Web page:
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For decades, vitamin D was thought to be a teratogen - an agent that cause birth defects - after reports from the U.K. emerged in the 1960s of babies born with heart defects, mental disabilities and elf-like facial features. The babies were found to have high levels of calcium, which doctors attributed to too much vitamin D, since the vitamin helps the body absorb calcium.
What they discovered years later – through genetic technology - was the children had Williams syndrome, a rare disorder caused by deleted genes that affects how babies metabolize vitamin D, leading to higher levels.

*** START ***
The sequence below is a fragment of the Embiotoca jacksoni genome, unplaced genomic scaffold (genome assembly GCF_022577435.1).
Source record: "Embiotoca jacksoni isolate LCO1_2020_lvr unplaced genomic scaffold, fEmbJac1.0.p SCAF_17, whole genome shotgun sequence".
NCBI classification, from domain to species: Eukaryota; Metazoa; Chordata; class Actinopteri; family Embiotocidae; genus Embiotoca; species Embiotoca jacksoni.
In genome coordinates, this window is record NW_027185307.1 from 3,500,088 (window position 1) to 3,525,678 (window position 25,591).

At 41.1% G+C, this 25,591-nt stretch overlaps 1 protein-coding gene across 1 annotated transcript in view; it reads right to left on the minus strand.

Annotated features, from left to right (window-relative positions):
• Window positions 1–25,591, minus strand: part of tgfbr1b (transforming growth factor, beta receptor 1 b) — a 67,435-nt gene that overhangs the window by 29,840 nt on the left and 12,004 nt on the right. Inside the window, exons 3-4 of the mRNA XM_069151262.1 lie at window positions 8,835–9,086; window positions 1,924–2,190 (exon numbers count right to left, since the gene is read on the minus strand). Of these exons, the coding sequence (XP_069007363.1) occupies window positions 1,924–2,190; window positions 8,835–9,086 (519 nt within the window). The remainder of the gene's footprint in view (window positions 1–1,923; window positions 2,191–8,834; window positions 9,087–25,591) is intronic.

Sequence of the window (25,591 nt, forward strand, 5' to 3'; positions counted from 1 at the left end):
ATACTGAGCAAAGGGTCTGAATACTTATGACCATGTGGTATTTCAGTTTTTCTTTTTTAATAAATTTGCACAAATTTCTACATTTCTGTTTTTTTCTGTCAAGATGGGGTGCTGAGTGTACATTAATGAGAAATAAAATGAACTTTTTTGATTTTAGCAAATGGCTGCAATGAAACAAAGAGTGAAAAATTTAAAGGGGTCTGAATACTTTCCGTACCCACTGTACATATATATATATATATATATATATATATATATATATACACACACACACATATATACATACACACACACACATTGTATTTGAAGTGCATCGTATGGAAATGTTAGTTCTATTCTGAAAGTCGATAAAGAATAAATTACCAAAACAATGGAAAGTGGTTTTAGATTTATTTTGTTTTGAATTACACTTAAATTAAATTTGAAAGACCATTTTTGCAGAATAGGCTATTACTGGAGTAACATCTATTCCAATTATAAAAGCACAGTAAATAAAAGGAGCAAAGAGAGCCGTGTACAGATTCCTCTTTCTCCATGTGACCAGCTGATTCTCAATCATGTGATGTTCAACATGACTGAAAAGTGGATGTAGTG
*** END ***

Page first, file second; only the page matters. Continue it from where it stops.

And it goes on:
The conditions weren't a symptom of too much vitamin D but rather a genetic syndrome.
"For 30-plus years it was dogma that (vitamin D in pregnancy) was dangerous, that you didn't need very much and what you did need you could get from just casual sunlight exposure," Wagner said. "What we know now, from a decade of very intensive research, is that that's not the case."
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